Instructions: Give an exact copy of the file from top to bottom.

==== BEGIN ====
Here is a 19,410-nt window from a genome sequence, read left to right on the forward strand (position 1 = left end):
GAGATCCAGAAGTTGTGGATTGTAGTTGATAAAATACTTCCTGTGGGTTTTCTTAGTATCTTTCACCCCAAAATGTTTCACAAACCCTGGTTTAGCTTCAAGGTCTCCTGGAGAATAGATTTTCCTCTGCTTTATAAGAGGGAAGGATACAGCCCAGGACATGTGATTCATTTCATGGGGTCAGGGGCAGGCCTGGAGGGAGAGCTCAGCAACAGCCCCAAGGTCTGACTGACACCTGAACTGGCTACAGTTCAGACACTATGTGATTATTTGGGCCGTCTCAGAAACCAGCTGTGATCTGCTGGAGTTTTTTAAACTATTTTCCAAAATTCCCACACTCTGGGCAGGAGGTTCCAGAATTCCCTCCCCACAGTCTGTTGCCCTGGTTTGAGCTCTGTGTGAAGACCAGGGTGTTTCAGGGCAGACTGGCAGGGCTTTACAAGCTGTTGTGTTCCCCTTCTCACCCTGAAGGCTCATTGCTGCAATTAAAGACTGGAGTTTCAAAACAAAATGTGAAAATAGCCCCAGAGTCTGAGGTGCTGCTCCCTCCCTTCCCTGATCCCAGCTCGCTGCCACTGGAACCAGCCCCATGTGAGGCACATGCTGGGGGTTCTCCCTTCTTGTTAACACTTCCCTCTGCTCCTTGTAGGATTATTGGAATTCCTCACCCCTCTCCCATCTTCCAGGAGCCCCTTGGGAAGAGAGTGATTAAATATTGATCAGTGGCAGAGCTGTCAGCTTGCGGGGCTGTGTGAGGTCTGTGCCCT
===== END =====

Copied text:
Here is a 19,410-nt window from a genome sequence, read left to right on the forward strand (position 1 = left end):
GAGATCCAGAAGTTGTGGATTGTAGTTGATAAAATACTTCCTGTGGGTTTTCTTAGTATCTTTCACCCCAAAATGTTTCACAAACCCTGGTTTAGCTTCAAGGTCTCCTGGAGAATAGATTTTCCTCTGCTTTATAAGAGGGAAGGATACAGCCCAGGACATGTGATTCATTTCATGGGGTCAGGGGCAGGCCTGGAGGGAGAGCTCAGCAACAGCCCCAAGGTCTGACTGACACCTGAACTGGCTACAGTTCAGACACTATGTGATTATTTGGGCCGTCTCAGAAACCAGCTGTGATCTGCTGGAGTTTTTTAAACTATTTTCCAAAATTCCCACACTCTGGGCAGGAGGTTCCAGAATTCCCTCCCCACAGTCTGTTGCCCTGGTTTGAGCTCTGTGTGAAGACCAGGGTGTTTCAGGGCAGACTGGCAGGGCTTTACAAGCTGTTGTGTTCCCCTTCTCACCCTGAAGGCTCATTGCTGCAATTAAAGACTGGAGTTTCAAAACAAAATGTGAAAATAGCCCCAGAGTCTGAGGTGCTGCTCCCTCCCTTCCCTGATCCCAGCTCGCTGCCACTGGAACCAGCCCCATGTGAGGCACATGCTGGGGGTTCTCCCTTCTTGTTAACACTTCCCTCTGCTCCTTGTAGGATTATTGGAATTCCTCACCCCTCTCCCATCTTCCAGGAGCCCCTTGGGAAGAGAGTGATTAAATATTGATCAGTGGCAGAGCTGTCAGCTTGCGGGGCTGTGTGAGGTCTGTGCCCT